Newspaper Page Text
RATES OF ADVERTISING:
One Square, one inch, one week... 1 00
One Square, one Inch, one month.. 8 00
One Square, one inch, 3 months.... 6 00
One Square, one inch, one year ..... 10 10
Two Squares, one year. ....... ......... 16 00
Quarter Column, one year SO 00
Half Column, one year. 60 00
One Column, one year .. 100 00
Legal advertisements ten cents per line
We do fine Job Printing of every de
scription at reasonable rates, but lt'a cash
Published every Wednesday by
J. E. WENK.
Offloe in Smearbangh & Wenk Building,
ELM STREET, TI0NK8TA, TA
Ttrmt, 91.00 A Ywur, Strictly la Unitfc
Entered as second-class matter at the
post-off) ce at Tlonesla.
No subscription received for a shorter
period than three months.
Correspondence solicited, but no notice
will be taken of anonymous communica
tions. Always give your name.
VOL. XLVII. NO. 2.
TIONESTA, PA., WEDNESDAY, MARCH 4, 1914.
I$1.00 PER ANNUM.
THE FOREST REPUBLICAN.
Burgess. S. D. Irwin.
Justicei of the Peace 0. A. Randall, D.
Oouneumen. J. W. Landers, Q. B. Rob
inson, R. J. Hopkins, O. F. Watson, G.
W. Holeman, J. B. Muse, Charles Clark.
Constable h. L. Zuver.
Collector W. H. Hood.
School Directort W. O. Imel, J. K.
Clark, S. M. Henry, Q. Jainleson, D, H.
FOREST COUNTY OFFICERS.
Member of Congress VI . J. Hulings.
Member of tienate J. IC. P. Hall,
Assembly K. R. Mechlin.
' President Judge W. D. H inckley.
' Associate Judge Samuel Aul, Joseph
Prothonotary, Register t Recorder, t.
-S. R. Maxwell.
Sheriff Wm. H. Hood.
" ' Treasurer W. H. Braiee.
Commissioners Wm. H. Harrison, J.
C. Soowden, II. H. McClellan.
District Attorney M. A. Oarrlnger.
Jury Commissioners i. B. Eden, A.M.
Coronet Dr. M. C Kerr.
Oountv Auditor -George H. Warden,
A. C. Gregg and S. V. Shields.
County Surveyor Roy 8. Braden.
Count) tiuperintendenlJ . O. Carson.
Rular Terns mt Cart.
Third Monday of February.
Third Monday of May.
Third Monday of September.
Third Monday of November.
, Regular Meetings of County Commis
sioners 1st and 8d Tuesdays of month..
Charea aaa Sabbat Bcaaal.
Presbyterian Sabbath Bohool at M5 a.
m. t M. E. Sabbath School at 10:00 a. m.
Preaching in M. E. Church every Sab
bath evening by Rev. B. L. Dunlavey.
Preaching in the F. M. Church every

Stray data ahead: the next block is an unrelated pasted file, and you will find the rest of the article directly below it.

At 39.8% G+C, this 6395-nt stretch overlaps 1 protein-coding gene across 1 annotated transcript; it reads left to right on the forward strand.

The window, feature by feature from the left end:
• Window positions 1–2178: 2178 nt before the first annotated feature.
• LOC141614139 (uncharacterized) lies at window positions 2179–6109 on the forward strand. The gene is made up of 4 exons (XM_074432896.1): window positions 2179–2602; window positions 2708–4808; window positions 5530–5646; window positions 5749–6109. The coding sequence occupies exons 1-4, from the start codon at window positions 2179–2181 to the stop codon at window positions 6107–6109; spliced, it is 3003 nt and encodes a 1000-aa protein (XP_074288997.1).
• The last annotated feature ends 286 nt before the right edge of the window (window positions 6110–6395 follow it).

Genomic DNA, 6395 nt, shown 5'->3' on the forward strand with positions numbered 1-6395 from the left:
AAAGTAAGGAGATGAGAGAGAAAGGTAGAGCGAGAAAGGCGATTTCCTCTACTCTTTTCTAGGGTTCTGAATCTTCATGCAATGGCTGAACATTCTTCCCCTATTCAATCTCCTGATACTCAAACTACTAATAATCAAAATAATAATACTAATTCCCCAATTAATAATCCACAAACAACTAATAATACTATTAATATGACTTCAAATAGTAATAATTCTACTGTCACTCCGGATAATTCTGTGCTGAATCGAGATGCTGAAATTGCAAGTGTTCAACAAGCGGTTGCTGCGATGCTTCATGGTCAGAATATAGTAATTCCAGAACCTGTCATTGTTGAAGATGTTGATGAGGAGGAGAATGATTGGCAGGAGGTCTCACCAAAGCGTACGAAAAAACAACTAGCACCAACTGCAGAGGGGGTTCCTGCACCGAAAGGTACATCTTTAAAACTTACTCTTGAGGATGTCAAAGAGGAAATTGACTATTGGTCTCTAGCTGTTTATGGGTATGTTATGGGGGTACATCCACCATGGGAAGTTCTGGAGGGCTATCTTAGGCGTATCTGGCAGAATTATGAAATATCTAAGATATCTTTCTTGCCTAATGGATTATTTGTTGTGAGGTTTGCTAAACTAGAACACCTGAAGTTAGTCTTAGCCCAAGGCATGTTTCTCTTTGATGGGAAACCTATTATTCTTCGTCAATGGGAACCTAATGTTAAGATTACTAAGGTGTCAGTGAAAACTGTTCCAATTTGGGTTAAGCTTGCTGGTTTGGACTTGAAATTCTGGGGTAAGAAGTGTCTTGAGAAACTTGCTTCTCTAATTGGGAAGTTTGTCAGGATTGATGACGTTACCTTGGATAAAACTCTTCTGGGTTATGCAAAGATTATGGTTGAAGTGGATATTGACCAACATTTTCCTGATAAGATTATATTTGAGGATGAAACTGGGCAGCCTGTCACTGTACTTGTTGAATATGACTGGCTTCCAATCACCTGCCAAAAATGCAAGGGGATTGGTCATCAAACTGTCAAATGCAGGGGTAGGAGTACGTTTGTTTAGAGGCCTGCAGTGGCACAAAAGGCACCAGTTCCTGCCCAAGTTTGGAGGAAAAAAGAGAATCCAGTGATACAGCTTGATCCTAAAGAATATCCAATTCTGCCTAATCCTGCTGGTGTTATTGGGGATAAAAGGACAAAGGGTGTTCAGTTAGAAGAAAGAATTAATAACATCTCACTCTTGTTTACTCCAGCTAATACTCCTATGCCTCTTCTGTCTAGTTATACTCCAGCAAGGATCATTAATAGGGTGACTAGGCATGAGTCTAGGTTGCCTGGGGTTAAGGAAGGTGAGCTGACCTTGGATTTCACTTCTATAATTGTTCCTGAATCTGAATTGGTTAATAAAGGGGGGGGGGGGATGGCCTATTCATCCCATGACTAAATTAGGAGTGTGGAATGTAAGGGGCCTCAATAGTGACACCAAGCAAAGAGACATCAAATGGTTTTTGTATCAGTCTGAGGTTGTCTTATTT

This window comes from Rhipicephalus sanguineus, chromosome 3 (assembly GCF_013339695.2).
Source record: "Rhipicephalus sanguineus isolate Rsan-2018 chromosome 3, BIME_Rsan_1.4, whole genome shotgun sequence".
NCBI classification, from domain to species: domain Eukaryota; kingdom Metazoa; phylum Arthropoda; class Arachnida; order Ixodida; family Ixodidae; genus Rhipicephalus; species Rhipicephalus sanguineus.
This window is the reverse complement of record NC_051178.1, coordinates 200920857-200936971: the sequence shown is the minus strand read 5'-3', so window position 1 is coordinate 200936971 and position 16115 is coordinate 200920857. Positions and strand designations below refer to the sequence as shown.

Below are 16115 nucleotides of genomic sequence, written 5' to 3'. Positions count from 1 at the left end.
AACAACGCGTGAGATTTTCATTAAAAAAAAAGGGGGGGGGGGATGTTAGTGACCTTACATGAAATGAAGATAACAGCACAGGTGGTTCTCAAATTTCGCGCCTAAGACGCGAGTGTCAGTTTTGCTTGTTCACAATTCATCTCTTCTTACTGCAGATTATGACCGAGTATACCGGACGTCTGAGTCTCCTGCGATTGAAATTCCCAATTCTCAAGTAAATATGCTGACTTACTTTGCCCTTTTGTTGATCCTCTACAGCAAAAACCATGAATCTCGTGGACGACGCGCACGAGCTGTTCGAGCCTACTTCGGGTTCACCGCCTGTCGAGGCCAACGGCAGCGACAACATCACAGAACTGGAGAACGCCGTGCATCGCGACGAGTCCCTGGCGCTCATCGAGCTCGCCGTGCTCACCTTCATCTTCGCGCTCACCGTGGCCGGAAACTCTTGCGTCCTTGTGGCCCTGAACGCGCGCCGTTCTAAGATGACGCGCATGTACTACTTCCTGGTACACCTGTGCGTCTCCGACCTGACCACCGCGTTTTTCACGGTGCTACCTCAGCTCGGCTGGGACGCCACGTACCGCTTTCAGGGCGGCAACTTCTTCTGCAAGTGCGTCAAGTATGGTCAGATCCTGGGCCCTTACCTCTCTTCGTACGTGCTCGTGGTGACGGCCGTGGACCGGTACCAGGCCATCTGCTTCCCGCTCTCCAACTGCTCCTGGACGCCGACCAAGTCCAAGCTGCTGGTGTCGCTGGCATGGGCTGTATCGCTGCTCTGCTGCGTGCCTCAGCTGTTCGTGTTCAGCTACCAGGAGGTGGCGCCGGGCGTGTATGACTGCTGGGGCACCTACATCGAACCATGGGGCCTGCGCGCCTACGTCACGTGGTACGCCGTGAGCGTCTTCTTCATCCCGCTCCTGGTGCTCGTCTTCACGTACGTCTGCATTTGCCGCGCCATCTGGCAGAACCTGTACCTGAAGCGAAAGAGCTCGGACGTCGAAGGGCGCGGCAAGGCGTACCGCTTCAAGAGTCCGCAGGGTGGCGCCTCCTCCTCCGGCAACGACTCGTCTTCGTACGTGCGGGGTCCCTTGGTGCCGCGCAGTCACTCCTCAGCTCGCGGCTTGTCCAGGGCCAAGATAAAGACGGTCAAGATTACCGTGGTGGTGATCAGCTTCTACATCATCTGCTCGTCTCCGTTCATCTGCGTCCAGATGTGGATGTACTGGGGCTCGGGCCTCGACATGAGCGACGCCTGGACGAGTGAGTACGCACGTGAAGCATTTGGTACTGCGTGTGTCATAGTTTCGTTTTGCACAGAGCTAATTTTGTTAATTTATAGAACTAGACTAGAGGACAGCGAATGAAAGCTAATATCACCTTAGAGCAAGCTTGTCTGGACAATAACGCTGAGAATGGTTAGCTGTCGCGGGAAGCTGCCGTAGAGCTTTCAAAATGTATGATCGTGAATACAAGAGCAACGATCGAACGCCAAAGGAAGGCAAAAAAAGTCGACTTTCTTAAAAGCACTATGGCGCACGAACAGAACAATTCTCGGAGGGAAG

Sabbath evening at the usual hour. Rev.
M. E. Wolcott, Pastor.
Preaobing in the Presbyterian churoh
every Sabbath at 11:00 a. m. and 7:30 p.
m. Rev. H. A. Bailey, Pa.-tor.
The regular meetings of the W. C. T.
U. are held at the headquarters on the
second and fourth Tuesdays of each
TI .N ESTA LODGE, No. 369, T. O. O. F.
M eets every Tuesday evening, in Odd
Fellows' Hall, Partridge building.
CAPT. GEORGE STOW POST, No.274
G. A. R. Meets 1st Tuesday after
noon of each month at 3 o'clock.
CAPT. GEORGE STOW CORPS, No.
137, W. R. C, meets first and third
Wednesday evening of each month.
Attorney and Counsellor-at-Law.
Office over Forest County National
Bank Building, TIONESTA, PA.
CURTIS M. 8HAWKEY,
Practice in Forest Co.
Offloe In Arner Building, Cor. Elm
and Bridge Sts., Tionesta, Pa.
"RANK 8. HUNTEK, D. D. S
Rooms over Citizens Nat. Bank,
I ION ESTA, PA.
DR. F. J. BOVARD,
Physician A Surgeon,
Eyes Tested and Glasses Fitted.
R. J. B. SIQGINS.
Physiolan and Surgeon,
OIL CITY, PA.
8. E. PIERCE, Proprietor.
Modern and up-to-date in all its ap
pointments. Every convenience and
oomfort provided for the traveling public
R. A. FULTON, Proprietor.
Tlonseta, Pa. This is the most centrally
looated hotel in the place, and has all the
modern improvements. No pains will
be spared to make It a pleasant stopping
place for the traveling public.
FANCY BOOT A SHOEMAKER.
Shop over R. L. Haslet's grocery store
on Elm street. Is prepared to do all
Kinds of custom work from the finest to
the coarseBt and guarantees his work to
?;ive perfect satisfaction. Prompt atten
ion given to mending, and prices rea
sonable. successfully used
for 34 yean
RIUCVCSAU DESIRE FOR DRINKDRUGS
4246 Fifth Ave,Pittsburgh. Pa.
CHICHESTER S PILLS
W-r. TUB IHAMONU II HANK. A
yetn known M Best, Safest, A lwyt KeliiW
SOLD BY DRUGGISTS EVERYWHERE
tO YEARS' IXPIRKNCI. Uur CHARMS AR(
THK LOWEST. Sent! iiumIuI, photo or KkvU'b fur
expt't-t somvh and free reort on patentability.
INFRINGEMENT ull cotuluctwl before all
court. Patent! obtained throuirh nn A OVER
TISEDand SOLD, trr. TRADE-MARKS, PEN
SIONS and COPYRIGHTS quk'klr obtained.
Opposite U. 8. Patent Office,
WA8HINQTON, D. C.
Chamberlain's Cough Remedy
. Cuita Ocffi'CrAit arid WUuoplilfc rttogh.
1 ft ! I KK
r. .ii. . . .
,T7f I, .Urn! Ak your ui-uhim ir .x
( O.vA Clil-rliM-tarl IHamonJ Tli-nd
HtlJS!Z 1-1 1 Is III It. d nct Hold nirtalllcV
"-'t'J tmtra. ftalcl ilh lllua RIMion. Y
A ftwl Take no olhr. Ilur of Tour -1
(IT llniiirlM. A-.k(nT'iri.rirK(-TER
IU- JJr 1MA1IOND llltAM I'll,!., for 4
Railroad Service Improved; Wire
Communication Belter ;